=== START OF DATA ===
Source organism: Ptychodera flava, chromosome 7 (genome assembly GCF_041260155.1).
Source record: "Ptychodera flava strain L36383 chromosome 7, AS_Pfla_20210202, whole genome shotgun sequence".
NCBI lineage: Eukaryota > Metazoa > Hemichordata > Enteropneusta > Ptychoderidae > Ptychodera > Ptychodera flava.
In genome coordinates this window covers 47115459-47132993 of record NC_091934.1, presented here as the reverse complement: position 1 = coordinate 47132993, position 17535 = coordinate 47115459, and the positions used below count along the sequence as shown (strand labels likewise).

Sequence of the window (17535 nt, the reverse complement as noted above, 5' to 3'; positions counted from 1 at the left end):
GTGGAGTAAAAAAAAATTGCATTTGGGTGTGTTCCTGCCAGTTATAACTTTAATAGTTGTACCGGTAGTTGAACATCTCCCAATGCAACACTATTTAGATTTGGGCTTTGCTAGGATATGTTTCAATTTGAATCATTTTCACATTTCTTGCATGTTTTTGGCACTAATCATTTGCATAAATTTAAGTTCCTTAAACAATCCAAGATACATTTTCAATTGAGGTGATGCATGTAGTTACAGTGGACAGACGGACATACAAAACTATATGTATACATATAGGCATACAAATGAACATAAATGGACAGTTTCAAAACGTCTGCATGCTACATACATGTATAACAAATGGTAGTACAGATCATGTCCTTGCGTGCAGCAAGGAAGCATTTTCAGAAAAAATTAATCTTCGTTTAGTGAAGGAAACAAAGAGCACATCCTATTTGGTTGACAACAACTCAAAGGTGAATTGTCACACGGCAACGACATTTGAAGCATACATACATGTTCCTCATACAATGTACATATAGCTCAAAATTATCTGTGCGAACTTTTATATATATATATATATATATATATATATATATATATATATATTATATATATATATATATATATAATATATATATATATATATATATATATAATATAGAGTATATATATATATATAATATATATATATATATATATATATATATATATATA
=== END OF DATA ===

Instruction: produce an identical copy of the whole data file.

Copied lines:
Source organism: Ptychodera flava, chromosome 7 (genome assembly GCF_041260155.1).
Source record: "Ptychodera flava strain L36383 chromosome 7, AS_Pfla_20210202, whole genome shotgun sequence".
NCBI lineage: Eukaryota > Metazoa > Hemichordata > Enteropneusta > Ptychoderidae > Ptychodera > Ptychodera flava.
In genome coordinates this window covers 47115459-47132993 of record NC_091934.1, presented here as the reverse complement: position 1 = coordinate 47132993, position 17535 = coordinate 47115459, and the positions used below count along the sequence as shown (strand labels likewise).

Sequence of the window (17535 nt, the reverse complement as noted above, 5' to 3'; positions counted from 1 at the left end):
GTGGAGTAAAAAAAAATTGCATTTGGGTGTGTTCCTGCCAGTTATAACTTTAATAGTTGTACCGGTAGTTGAACATCTCCCAATGCAACACTATTTAGATTTGGGCTTTGCTAGGATATGTTTCAATTTGAATCATTTTCACATTTCTTGCATGTTTTTGGCACTAATCATTTGCATAAATTTAAGTTCCTTAAACAATCCAAGATACATTTTCAATTGAGGTGATGCATGTAGTTACAGTGGACAGACGGACATACAAAACTATATGTATACATATAGGCATACAAATGAACATAAATGGACAGTTTCAAAACGTCTGCATGCTACATACATGTATAACAAATGGTAGTACAGATCATGTCCTTGCGTGCAGCAAGGAAGCATTTTCAGAAAAAATTAATCTTCGTTTAGTGAAGGAAACAAAGAGCACATCCTATTTGGTTGACAACAACTCAAAGGTGAATTGTCACACGGCAACGACATTTGAAGCATACATACATGTTCCTCATACAATGTACATATAGCTCAAAATTATCTGTGCGAACTTTTATATATATATATATATATATATATATATATATATATATATATTATATATATATATATATATATAATATATATATATATATATATATATATAATATAGAGTATATATATATATATAATATATATATATATATATATATATATATATATATA